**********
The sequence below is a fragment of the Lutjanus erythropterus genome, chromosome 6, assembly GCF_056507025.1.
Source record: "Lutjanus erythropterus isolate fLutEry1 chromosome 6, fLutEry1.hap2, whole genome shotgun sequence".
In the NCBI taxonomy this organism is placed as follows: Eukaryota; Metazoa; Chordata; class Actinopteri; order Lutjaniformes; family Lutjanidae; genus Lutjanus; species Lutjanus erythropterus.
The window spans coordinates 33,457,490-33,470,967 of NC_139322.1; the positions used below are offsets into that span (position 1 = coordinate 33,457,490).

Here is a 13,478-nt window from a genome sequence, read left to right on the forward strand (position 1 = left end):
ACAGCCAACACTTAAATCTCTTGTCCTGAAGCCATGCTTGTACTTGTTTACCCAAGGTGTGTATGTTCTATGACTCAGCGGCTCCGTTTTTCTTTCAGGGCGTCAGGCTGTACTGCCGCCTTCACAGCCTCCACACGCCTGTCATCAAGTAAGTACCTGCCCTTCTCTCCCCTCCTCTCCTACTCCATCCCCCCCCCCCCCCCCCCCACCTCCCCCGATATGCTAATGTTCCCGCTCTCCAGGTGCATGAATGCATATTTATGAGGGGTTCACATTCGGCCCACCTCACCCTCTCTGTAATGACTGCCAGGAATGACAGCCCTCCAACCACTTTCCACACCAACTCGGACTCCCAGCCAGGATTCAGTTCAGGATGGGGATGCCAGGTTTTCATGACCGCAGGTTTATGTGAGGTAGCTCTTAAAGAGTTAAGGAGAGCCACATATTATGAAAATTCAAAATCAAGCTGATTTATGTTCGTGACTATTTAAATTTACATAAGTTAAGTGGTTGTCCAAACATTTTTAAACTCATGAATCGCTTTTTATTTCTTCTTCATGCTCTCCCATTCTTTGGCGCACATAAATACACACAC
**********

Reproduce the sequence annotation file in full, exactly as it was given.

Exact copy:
The sequence below is a fragment of the Lutjanus erythropterus genome, chromosome 6, assembly GCF_056507025.1.
Source record: "Lutjanus erythropterus isolate fLutEry1 chromosome 6, fLutEry1.hap2, whole genome shotgun sequence".
In the NCBI taxonomy this organism is placed as follows: Eukaryota; Metazoa; Chordata; class Actinopteri; order Lutjaniformes; family Lutjanidae; genus Lutjanus; species Lutjanus erythropterus.
The window spans coordinates 33,457,490-33,470,967 of NC_139322.1; the positions used below are offsets into that span (position 1 = coordinate 33,457,490).

Here is a 13,478-nt window from a genome sequence, read left to right on the forward strand (position 1 = left end):
ACAGCCAACACTTAAATCTCTTGTCCTGAAGCCATGCTTGTACTTGTTTACCCAAGGTGTGTATGTTCTATGACTCAGCGGCTCCGTTTTTCTTTCAGGGCGTCAGGCTGTACTGCCGCCTTCACAGCCTCCACACGCCTGTCATCAAGTAAGTACCTGCCCTTCTCTCCCCTCCTCTCCTACTCCATCCCCCCCCCCCCCCCCCCCACCTCCCCCGATATGCTAATGTTCCCGCTCTCCAGGTGCATGAATGCATATTTATGAGGGGTTCACATTCGGCCCACCTCACCCTCTCTGTAATGACTGCCAGGAATGACAGCCCTCCAACCACTTTCCACACCAACTCGGACTCCCAGCCAGGATTCAGTTCAGGATGGGGATGCCAGGTTTTCATGACCGCAGGTTTATGTGAGGTAGCTCTTAAAGAGTTAAGGAGAGCCACATATTATGAAAATTCAAAATCAAGCTGATTTATGTTCGTGACTATTTAAATTTACATAAGTTAAGTGGTTGTCCAAACATTTTTAAACTCATGAATCGCTTTTTATTTCTTCTTCATGCTCTCCCATTCTTTGGCGCACATAAATACACACAC